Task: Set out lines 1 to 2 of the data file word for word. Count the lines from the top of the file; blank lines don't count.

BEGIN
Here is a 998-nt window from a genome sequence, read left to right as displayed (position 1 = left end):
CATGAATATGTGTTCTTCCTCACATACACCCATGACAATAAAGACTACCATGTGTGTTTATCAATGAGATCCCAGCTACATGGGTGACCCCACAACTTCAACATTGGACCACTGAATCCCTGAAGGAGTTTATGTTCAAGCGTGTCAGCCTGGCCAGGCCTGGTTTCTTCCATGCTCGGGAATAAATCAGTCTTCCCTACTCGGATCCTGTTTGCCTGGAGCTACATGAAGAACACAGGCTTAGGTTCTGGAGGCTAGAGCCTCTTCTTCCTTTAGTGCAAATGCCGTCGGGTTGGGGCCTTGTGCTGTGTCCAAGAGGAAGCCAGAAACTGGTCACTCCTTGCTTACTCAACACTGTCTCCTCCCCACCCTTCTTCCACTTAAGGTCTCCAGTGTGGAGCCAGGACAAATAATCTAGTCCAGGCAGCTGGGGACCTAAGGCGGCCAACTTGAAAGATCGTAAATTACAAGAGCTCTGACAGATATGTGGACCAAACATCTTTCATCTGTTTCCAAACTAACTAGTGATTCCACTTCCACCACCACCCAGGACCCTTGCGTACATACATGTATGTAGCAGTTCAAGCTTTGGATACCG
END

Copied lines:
Here is a 998-nt window from a genome sequence, read left to right as displayed (position 1 = left end):
CATGAATATGTGTTCTTCCTCACATACACCCATGACAATAAAGACTACCATGTGTGTTTATCAATGAGATCCCAGCTACATGGGTGACCCCACAACTTCAACATTGGACCACTGAATCCCTGAAGGAGTTTATGTTCAAGCGTGTCAGCCTGGCCAGGCCTGGTTTCTTCCATGCTCGGGAATAAATCAGTCTTCCCTACTCGGATCCTGTTTGCCTGGAGCTACATGAAGAACACAGGCTTAGGTTCTGGAGGCTAGAGCCTCTTCTTCCTTTAGTGCAAATGCCGTCGGGTTGGGGCCTTGTGCTGTGTCCAAGAGGAAGCCAGAAACTGGTCACTCCTTGCTTACTCAACACTGTCTCCTCCCCACCCTTCTTCCACTTAAGGTCTCCAGTGTGGAGCCAGGACAAATAATCTAGTCCAGGCAGCTGGGGACCTAAGGCGGCCAACTTGAAAGATCGTAAATTACAAGAGCTCTGACAGATATGTGGACCAAACATCTTTCATCTGTTTCCAAACTAACTAGTGATTCCACTTCCACCACCACCCAGGACCCTTGCGTACATACATGTATGTAGCAGTTCAAGCTTTGGATACCG